Frances Anne Kemble Poems

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The golden hinges of the year have turned—
Spring, and the summer, and the harvest time
Have come, and gone; and on the threshold stands

An Evening Song

Good night, love!
May heaven's brightest stars watch over thee!
Good angels spread their wings, and cover thee;
And through the night,


What shall I do with all the days and hours
That must be counted ere I see thy face?
How shall I charm the interval that lowers

An Apology

Blame not my tears, love, to you has been given
The brightest, best gift, God to mortals allows;

A Rejected Lover To His Mistress (I)

Knowest thou not that of all human gifts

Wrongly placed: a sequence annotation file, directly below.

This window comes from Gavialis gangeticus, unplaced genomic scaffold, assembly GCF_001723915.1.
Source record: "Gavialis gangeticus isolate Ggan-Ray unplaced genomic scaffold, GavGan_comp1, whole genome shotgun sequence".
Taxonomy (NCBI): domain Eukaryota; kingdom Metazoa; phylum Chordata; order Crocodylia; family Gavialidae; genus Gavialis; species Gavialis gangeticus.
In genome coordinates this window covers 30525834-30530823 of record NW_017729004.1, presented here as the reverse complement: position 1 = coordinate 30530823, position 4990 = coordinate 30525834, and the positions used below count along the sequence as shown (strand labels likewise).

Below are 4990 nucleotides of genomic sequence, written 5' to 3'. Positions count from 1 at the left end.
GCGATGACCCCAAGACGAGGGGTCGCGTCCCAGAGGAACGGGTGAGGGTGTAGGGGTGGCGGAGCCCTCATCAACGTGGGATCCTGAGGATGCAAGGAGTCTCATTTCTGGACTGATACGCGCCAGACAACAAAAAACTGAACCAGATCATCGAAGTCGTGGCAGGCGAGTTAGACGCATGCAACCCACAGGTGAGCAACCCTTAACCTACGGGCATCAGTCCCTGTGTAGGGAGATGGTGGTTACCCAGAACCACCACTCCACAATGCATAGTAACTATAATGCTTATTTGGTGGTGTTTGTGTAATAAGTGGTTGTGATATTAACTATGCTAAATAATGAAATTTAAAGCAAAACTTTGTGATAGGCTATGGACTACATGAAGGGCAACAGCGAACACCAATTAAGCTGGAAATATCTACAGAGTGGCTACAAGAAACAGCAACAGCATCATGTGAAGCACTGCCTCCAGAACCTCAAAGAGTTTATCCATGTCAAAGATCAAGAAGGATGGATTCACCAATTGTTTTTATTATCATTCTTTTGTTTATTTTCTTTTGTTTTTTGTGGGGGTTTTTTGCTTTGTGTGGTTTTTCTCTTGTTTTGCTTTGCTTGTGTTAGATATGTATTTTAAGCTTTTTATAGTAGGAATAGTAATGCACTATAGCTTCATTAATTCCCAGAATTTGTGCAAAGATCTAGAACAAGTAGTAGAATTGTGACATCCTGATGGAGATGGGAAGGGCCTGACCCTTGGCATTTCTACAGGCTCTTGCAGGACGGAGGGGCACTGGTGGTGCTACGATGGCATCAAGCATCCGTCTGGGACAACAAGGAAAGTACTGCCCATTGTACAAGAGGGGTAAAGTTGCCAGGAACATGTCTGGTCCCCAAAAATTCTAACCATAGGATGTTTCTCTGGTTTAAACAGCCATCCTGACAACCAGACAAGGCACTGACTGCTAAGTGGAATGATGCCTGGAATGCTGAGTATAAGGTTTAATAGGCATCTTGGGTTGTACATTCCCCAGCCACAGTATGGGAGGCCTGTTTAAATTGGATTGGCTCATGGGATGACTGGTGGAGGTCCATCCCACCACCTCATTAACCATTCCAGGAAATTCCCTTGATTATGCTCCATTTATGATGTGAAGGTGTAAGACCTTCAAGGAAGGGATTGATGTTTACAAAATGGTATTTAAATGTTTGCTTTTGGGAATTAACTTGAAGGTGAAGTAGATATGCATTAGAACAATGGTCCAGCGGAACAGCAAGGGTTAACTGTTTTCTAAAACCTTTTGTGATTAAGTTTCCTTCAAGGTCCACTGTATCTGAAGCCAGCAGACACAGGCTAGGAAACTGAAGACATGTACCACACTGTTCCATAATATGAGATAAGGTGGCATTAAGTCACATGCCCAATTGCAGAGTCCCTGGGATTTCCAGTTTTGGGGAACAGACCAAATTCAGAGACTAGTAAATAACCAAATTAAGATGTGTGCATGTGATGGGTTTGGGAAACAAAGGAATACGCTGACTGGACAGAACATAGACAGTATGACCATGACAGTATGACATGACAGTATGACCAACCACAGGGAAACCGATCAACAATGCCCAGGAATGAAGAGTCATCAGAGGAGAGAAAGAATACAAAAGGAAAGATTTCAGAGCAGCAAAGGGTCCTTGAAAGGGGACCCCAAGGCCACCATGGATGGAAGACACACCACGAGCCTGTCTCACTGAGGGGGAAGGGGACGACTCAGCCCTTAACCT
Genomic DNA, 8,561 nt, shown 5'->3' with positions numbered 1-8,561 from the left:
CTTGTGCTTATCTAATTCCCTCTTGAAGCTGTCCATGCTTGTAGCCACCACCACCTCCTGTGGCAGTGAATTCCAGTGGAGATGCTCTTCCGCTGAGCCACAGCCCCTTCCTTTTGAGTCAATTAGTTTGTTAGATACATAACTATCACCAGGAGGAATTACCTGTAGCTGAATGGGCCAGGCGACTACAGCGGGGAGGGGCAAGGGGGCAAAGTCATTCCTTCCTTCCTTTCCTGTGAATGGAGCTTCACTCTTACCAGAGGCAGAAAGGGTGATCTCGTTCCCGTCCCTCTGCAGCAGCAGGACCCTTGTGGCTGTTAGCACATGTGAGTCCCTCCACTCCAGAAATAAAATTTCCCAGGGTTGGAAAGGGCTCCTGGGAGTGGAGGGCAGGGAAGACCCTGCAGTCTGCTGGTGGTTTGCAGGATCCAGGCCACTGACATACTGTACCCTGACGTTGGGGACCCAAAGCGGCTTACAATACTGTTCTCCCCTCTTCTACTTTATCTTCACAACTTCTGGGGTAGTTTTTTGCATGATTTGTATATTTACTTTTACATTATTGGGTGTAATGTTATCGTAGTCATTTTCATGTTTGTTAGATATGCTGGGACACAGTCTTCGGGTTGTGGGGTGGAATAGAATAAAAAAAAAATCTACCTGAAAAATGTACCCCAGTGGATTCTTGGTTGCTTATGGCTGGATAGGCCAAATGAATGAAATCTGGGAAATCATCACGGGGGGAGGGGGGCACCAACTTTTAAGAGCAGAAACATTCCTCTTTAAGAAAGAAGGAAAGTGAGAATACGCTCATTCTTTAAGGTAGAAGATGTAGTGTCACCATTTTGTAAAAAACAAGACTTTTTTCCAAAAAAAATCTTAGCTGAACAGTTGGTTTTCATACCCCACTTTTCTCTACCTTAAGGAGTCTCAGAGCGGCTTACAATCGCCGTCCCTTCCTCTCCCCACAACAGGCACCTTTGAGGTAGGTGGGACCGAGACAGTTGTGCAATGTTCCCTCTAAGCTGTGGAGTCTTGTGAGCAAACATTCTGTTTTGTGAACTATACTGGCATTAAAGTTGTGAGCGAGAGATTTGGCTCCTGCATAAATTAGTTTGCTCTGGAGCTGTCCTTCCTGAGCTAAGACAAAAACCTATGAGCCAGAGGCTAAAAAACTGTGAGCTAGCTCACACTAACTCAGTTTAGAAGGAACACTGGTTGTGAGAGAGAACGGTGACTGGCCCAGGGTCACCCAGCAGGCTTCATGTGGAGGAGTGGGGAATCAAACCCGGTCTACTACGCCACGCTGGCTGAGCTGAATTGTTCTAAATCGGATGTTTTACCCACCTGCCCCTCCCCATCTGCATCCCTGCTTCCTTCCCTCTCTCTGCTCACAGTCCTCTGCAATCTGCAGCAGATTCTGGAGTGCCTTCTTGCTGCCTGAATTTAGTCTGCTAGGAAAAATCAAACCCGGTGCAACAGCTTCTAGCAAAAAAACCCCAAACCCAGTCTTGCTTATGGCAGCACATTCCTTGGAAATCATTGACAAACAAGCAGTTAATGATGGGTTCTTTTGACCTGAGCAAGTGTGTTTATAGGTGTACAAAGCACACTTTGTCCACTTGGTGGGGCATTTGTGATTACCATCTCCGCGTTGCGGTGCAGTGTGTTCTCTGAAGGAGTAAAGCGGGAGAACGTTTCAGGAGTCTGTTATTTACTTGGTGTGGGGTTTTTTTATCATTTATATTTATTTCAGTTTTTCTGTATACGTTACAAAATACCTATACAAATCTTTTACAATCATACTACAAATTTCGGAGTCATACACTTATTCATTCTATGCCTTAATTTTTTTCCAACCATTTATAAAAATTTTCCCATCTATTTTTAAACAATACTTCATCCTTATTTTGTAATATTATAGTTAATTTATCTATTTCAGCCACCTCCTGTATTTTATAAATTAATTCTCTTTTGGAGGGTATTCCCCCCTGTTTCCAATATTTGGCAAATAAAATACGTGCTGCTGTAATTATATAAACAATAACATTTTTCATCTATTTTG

God chooses love?—alone, that may be laid

An Invitation

Come where the white waves dance along the shore
Of some lone isle, lost in the unknown seas;

A Wish (I)

Let me not die for ever! when I'm gone
To the cold earth; but let my memory
Live like the gorgeous western light that shone

A Promise.

By the pure spring, whose haunted waters flow
Through thy sequestered dell unto the sea,
At sunny noon, I will appear to thee:

An Entreaty

Once more, once more into the sunny fields
Oh, let me stray!
And drink the joy that young existence yields
On a bright, cloudless day.

A Wish (Iii)

Oh that I were a fairy sprite, to wander
In forest paths, o'erarched with oak and beech;
Where the sun's yellow light, in slanting rays,

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